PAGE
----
Ultrasound scan for acute lymphoblastic leukaemia (ALL)

Ultrasound scans use sound waves to create a picture of a part of the body. You might have an ultrasound to look for changes in your lymph nodes (glands), liver or spleen. You also might have it to help find a vein for some central lines Open a glossary item

How you have an ultrasound scan

The ultrasound scanner has a microphone that gives off sound waves. The sound waves bounce off the organs inside your body, and the microphone picks them up. The microphone links to a computer that turns the sound waves into a picture on the screen.

Diagram of an abdominal ultrasound

Ultrasound scans are completely painless. You usually have the scan in the hospital x-ray department by a sonographer. A sonographer is a trained professional who is specialised in ultrasound scanning.

Preparing for your scan

Your doctor or nurse gives you instructions on how to prepare for your scan. You might need to stop eating for 6 hours beforehand. Or they might ask you to drink plenty of water so that you have a full bladder for the scan.

Take your medicines as normal unless your doctor tells you otherwise.

What happens

Before the scan

When you arrive at the clinic a staff member might ask you to take off your upper clothing and put on a hospital gown. You lie on a couch for the test.

During the scan

The sonographer puts a cold lubricating gel on the skin over the area they are checking. Then they gently rub the handheld probe over your skin. The gel helps the probe to slide over your skin so that the sonographer gets clear pictures on the screen.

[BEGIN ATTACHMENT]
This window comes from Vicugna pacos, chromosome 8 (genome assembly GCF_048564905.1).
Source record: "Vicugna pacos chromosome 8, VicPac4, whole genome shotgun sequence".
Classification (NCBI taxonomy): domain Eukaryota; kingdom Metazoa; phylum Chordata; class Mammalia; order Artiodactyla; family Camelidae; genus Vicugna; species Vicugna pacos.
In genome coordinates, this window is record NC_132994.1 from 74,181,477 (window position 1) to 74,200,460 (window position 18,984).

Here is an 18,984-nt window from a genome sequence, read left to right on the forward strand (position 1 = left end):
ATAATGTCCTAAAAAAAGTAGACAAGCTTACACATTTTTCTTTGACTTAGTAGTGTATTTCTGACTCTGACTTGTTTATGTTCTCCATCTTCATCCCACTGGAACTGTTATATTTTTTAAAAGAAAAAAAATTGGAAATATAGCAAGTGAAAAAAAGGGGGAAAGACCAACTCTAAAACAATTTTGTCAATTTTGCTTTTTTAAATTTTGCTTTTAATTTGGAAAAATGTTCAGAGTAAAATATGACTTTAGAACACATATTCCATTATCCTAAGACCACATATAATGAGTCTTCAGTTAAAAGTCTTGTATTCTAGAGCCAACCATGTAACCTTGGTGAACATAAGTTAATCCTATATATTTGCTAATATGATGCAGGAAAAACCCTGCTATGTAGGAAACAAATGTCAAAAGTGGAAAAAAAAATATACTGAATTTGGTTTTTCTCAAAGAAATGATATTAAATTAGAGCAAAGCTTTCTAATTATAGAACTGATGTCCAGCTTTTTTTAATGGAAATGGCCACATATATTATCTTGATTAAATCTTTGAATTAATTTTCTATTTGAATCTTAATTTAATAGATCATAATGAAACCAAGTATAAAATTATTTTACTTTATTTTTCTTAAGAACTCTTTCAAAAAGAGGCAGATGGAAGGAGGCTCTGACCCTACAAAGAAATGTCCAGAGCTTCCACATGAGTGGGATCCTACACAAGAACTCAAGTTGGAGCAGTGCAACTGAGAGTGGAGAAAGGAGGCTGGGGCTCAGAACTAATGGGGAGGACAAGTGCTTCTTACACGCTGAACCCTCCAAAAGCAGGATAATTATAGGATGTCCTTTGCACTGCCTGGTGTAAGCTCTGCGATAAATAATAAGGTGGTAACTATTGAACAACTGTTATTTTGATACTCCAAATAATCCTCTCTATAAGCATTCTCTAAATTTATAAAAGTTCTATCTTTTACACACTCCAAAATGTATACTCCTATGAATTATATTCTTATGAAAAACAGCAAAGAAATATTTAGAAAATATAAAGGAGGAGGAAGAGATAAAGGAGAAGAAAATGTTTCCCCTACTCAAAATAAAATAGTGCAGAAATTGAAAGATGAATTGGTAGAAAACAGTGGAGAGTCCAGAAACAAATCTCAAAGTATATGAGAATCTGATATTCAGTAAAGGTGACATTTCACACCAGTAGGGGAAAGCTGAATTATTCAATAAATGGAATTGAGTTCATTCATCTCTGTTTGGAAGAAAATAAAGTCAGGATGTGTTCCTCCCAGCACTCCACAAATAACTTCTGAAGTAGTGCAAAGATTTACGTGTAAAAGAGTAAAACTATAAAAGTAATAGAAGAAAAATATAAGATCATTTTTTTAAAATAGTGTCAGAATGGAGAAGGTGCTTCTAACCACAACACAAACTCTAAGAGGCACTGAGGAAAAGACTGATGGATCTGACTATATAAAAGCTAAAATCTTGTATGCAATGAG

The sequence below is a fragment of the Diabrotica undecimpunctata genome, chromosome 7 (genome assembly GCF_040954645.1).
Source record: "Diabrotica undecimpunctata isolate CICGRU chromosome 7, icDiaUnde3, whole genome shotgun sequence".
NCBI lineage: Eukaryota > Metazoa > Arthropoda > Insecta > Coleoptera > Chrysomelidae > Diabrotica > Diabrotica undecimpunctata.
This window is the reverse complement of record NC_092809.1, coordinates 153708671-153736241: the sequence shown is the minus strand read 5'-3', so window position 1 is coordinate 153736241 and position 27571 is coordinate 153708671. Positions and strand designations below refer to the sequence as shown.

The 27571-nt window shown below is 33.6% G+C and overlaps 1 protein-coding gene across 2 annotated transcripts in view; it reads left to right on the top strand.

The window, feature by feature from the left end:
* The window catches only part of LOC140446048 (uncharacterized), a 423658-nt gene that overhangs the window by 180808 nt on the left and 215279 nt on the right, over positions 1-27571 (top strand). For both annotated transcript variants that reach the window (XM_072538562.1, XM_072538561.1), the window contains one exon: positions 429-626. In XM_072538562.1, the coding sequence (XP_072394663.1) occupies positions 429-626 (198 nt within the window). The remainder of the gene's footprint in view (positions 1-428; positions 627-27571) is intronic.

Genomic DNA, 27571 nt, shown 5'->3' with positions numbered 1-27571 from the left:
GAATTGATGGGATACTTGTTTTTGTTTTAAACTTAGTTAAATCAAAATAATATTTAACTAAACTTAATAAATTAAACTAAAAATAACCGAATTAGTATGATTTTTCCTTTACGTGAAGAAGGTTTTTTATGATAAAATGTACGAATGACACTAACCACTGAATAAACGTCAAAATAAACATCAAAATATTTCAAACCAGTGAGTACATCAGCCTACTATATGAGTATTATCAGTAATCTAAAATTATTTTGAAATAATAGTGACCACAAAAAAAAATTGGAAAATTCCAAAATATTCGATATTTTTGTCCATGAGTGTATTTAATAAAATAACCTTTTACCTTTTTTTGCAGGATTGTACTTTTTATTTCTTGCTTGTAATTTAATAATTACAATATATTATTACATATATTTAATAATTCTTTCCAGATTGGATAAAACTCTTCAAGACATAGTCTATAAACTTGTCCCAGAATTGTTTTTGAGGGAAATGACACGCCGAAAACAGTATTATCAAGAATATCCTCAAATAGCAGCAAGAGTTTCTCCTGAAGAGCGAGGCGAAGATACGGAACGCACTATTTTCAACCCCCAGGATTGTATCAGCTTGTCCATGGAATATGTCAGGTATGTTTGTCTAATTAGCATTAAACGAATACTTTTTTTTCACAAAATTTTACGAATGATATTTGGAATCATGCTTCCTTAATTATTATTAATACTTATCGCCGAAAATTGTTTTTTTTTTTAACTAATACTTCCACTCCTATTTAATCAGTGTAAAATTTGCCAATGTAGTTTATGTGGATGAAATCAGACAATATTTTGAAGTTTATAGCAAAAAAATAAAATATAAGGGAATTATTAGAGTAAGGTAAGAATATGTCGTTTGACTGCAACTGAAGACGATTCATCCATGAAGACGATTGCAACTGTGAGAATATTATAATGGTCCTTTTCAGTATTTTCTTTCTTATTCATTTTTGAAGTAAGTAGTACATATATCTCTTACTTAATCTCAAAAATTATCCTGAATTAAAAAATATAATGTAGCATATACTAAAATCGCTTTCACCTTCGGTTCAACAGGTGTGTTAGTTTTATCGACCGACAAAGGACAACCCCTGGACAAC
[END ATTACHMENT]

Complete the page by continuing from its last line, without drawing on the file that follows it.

You might feel a little pressure when the sonographer moves the probe around. Tell them if this is uncomfortable.

An ultrasound scan can take up to 45 minutes. The sonographer might ask you to change position a few times, so they can get the clearest pictures.

You can have a family member or a friend with you while you have the scan.

Photograph of man having ultrasound

What happens afterwards

After the test you go back to the ward if you are an inpatient, or you can return home. You can eat and drink normally.

Possible risks

An ultrasound scan is a very safe procedure. It doesn’t involve radiation and there are usually no side effects.

Getting your results

Ask your doctor when to expect your results and how you will receive them. 

Waiting for test results can be a worrying time. You might have contact details for a specialist nurse and you can ask them for information. It may help to talk to a close friend or relative about how you feel.

For support and information, you can also contact the Cancer Research UK nurses on freephone 0808 800 4040. The lines are open from 9am to 5pm, Monday to Friday.
Last reviewed: 
14 Jun 2021
Next review due: 
14 Jun 2024
  • Oxford handbook of clinical medicine (10th edition)
    M Longmore, IB Wilkinson, A Baldwin and E Wallin
    Oxford University Press, 2017

  • Practical Ultrasound An Illustrated Guide (2nd Edition)
    J Alty and E Hoey
    CRC Press, 2014

  • Radiological Imaging in Hematological Malignancies
    A Guermazi (Editor)
    Springer, 2004

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